Background: Low rates of treatment modification in patients with insufficiently controlled risk factors are common in type 2 diabetes. Although adherence problems are often mentioned in surveys as a reason for not intensifying treatment, observational studies have shown inconclusive results.
Objective: To assess how medication adherence affects treatment modifications for hypertension and hyperglycemia in patients with type 2 diabetes.
Methods: This was a cohort study of 11,268 primary care patients with type 2 diabetes in the Netherlands. Inclusion criteria were diagnosis before 2007, ≥1 prescription to antihypertensive or glucose-regulating medication in the preceding 6 months, and a systolic blood pressure level ≥140 mm Hg or glycosylated hemoglobin ≥7% in 2007. Patients on maximal treatment were excluded. Treatment modifications as observed from prescriptions were classified as none, dose increase, dose decrease, class switch, class addition, or class discontinuation. Refill adherence was assessed as medication possession ratio or length of last gap between refills. We performed multilevel multinomial regression analysis to test for associations.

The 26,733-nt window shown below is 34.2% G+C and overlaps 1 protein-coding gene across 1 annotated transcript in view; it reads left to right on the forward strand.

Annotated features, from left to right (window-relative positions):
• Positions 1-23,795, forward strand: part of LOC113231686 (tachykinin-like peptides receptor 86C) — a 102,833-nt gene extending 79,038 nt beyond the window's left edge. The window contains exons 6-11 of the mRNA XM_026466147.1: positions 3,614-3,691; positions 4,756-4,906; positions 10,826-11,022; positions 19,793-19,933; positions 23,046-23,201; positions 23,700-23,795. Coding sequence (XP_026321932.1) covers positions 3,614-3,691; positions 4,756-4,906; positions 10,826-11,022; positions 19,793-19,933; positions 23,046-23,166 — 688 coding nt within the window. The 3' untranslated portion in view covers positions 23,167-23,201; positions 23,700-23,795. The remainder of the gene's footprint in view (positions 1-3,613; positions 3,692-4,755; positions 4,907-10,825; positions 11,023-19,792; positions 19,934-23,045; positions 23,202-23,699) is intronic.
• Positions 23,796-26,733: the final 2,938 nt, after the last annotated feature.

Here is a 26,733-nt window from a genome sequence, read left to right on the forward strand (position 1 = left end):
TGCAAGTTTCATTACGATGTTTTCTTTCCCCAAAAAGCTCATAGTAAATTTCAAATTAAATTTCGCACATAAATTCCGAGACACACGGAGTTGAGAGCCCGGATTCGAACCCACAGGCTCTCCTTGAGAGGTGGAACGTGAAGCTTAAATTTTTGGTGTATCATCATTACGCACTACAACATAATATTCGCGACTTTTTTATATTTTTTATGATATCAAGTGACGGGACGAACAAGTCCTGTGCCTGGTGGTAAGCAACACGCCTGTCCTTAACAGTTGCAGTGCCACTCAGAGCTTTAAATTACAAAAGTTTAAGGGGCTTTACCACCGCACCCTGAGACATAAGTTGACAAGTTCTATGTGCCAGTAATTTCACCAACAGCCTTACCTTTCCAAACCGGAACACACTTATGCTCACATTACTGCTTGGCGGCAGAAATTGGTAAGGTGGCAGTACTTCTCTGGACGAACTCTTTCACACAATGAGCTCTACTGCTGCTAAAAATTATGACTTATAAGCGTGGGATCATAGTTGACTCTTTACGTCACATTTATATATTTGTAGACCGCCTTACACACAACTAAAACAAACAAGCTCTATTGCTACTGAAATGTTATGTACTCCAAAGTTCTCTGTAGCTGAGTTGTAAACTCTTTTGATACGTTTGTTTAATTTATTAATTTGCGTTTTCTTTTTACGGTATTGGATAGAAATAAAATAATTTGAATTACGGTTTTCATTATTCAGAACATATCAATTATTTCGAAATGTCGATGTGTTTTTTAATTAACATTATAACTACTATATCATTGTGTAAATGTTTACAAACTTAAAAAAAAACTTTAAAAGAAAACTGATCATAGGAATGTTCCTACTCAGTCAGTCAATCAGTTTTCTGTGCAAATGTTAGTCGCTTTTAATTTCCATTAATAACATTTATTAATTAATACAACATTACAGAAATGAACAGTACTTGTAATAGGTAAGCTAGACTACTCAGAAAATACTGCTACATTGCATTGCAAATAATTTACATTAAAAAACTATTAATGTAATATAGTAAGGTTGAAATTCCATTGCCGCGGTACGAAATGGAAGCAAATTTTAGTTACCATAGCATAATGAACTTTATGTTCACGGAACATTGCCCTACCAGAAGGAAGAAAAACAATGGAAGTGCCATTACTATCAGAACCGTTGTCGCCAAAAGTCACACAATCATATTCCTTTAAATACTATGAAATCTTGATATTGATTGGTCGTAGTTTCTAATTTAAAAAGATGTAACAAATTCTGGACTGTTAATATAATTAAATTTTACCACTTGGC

Results: We included 4980 diabetic patients with elevated blood pressure and 2945 diabetic patients with elevated glycosylated hemoglobin levels. Patients with lower adherence for antihypertensive drugs were more likely to have those medications discontinued (odds ratio [OR] for every 10% lower medication possession ratio =1.22; 95% CI, 1.11-1.33) or the dose decreased (OR = 1.14; CI 1.01-1.28). For glucose-regulating medication, dose increases (OR = 0.92; 95% CI, 0.85-0.98) and medication additions (OR = 0.90; 95% CI, 0.82-0.99) were less likely in patients with lower adherence levels.
Conclusions: Low adherence inhibits the intensification of glucose-regulating but not antihypertensive medication in type 2 diabetic patients with insufficiently controlled risk factors in the Netherlands. Adherence problems may lead to diminished or even discontinued antihypertensive treatment.
Copyright © 2011 Elsevier HS Journals, Inc. All rights reserved.